The fiduciary will also need to identify any expenses where a deduction to the beneficiary might be limited (e.g., state and local taxes, which are non-miscellaneous itemized deductions). To figure the deductible amount for each category, fiduciaries must use the same rules set out in § 652 and its regulations. These rules distinguish between “direct” expenses (which can be allocated directly to the income to which they relate) and “indirect” expenses (which are not allocable to any specific income category).

Beneficiaries may claim all or part of the excess deductions under §642(h)(2) before, after, or together with the same character of deductions separately allowable to the beneficiary.

Additionally, Reg. §1.67-4 was updated to clarify that deductions allowed under § 67(e)—generally, deductions allowed for the trust’s or estate’s AGI—are not miscellaneous deductions disallowed under the TCJA’s new rule. To qualify under this section, an expense must meet both the following requirements:

  • it was necessarily incurred during the estate or trust’s administration, and
  • it would not have been incurred if the property to which it relates was not held in an estate or trust.

For example, the trust’s fiduciary fees are § 67(e) deductions and thus deductible by beneficiaries.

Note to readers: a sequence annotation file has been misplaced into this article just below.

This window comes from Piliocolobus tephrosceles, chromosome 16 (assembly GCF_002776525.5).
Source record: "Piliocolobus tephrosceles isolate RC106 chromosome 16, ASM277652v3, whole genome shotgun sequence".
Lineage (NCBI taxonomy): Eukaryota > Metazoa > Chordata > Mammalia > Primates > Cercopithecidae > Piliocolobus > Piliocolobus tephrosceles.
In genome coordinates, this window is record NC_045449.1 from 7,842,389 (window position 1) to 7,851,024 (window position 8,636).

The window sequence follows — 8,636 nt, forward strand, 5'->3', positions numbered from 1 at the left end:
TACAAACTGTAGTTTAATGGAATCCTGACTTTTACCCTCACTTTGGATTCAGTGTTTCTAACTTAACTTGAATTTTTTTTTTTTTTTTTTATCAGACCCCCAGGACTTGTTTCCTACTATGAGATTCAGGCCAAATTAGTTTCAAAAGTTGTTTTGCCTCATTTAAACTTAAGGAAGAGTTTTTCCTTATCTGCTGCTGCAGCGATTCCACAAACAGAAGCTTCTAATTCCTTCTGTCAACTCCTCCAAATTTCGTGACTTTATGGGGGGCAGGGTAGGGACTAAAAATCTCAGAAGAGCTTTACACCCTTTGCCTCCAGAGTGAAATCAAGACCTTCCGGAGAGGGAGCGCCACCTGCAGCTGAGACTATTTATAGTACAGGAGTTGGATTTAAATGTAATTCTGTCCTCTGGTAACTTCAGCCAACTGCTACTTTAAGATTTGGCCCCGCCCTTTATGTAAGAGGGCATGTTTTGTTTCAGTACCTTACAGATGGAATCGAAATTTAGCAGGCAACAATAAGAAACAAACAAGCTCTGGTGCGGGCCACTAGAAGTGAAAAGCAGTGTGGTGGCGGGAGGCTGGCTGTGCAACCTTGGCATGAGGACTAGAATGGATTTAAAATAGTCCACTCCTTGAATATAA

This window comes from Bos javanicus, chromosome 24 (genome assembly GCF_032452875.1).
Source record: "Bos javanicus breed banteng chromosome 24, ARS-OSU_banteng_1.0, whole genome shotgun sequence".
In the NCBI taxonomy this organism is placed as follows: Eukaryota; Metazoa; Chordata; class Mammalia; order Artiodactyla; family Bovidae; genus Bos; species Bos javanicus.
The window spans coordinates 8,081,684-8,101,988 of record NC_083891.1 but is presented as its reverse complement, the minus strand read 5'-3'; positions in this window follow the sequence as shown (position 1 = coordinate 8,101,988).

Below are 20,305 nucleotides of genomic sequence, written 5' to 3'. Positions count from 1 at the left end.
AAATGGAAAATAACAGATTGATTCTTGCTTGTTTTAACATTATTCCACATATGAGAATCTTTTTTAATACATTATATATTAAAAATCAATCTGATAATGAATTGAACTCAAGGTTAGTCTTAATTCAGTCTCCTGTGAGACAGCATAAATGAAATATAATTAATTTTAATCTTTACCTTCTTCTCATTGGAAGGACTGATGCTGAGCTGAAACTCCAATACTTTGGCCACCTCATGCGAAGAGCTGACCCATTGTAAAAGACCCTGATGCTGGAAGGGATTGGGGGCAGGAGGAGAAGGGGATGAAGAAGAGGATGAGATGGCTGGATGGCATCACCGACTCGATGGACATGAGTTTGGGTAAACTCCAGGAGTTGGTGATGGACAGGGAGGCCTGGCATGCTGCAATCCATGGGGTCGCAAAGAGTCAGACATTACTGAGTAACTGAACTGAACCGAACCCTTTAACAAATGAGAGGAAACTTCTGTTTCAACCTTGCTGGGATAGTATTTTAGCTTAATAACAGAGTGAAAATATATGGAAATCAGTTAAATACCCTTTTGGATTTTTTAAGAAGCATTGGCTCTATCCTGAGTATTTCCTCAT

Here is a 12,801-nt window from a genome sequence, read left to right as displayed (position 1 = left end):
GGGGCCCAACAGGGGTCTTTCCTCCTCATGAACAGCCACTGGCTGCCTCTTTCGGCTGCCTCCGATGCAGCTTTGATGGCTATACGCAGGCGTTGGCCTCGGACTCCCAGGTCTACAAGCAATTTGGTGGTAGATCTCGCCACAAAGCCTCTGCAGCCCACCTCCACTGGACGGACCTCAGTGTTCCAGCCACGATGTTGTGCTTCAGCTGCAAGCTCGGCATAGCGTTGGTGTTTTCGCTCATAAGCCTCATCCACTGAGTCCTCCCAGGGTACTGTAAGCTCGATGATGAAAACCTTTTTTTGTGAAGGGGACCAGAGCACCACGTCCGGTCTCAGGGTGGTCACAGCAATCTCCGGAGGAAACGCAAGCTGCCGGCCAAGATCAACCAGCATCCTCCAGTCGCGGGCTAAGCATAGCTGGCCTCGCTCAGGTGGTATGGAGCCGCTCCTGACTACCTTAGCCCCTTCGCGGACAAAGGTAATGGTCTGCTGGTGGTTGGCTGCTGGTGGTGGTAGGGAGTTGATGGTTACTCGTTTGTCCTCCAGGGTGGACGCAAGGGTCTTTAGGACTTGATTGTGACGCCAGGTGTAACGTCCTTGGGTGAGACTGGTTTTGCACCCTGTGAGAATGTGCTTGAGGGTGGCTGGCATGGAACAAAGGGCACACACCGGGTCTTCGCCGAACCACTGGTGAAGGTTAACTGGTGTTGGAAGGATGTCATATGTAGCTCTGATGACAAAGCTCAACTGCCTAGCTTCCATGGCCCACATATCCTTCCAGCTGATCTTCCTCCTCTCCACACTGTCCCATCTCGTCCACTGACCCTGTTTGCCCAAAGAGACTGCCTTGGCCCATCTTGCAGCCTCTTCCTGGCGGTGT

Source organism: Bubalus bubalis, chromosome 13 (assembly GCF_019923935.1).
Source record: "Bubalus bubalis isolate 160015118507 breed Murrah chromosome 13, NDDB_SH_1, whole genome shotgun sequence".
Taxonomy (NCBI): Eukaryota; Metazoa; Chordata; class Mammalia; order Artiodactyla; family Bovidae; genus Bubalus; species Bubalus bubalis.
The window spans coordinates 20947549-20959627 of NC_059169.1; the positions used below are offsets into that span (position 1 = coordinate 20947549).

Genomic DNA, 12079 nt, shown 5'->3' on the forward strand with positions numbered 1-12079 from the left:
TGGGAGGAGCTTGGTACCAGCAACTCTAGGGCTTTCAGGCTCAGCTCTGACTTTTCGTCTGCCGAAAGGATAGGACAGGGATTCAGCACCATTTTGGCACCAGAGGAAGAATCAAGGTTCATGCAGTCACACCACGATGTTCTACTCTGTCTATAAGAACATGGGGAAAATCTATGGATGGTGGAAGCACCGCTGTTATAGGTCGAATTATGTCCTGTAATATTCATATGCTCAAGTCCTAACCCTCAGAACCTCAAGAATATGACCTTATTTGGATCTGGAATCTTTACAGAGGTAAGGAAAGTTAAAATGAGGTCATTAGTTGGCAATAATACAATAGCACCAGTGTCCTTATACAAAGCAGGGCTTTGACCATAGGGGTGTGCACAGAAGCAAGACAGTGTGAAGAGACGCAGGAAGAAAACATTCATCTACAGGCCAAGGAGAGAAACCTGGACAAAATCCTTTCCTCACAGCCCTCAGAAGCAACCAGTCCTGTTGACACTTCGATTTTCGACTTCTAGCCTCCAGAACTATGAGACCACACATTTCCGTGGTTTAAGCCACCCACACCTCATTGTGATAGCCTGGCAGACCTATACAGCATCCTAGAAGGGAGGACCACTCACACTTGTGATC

The final regulation clarified that fiduciaries can transfer net operating losses to beneficiaries when the estate or trust terminates. The NOL is carried to the taxable year of the beneficiary in which the estate or trust terminates.

Schedule K-1 (Form 1041) Changes

The fiduciary will report excess deductions on Schedule K-1 (Form 1040) in Box 11 with Code A or B.

  • Box 11, code A (Excess deductions-Section 67(e) expenses): A final estate or non-grantor trust return with excess deductions under §67(e), where the trust or estate was terminated, will report those excess deductions to the beneficiary on Schedule K-1, box 11, code A. The beneficiary may deduct the excess deductions as an adjustment to income. The beneficiary will report this amount as a write-in on Schedule 1 (Form 1040), Part II, line 22. On the dotted line next to line 22, the beneficiary will enter the amount of the expense using code ED67(e). The beneficiary will include the expense in the total amount reported on line 22.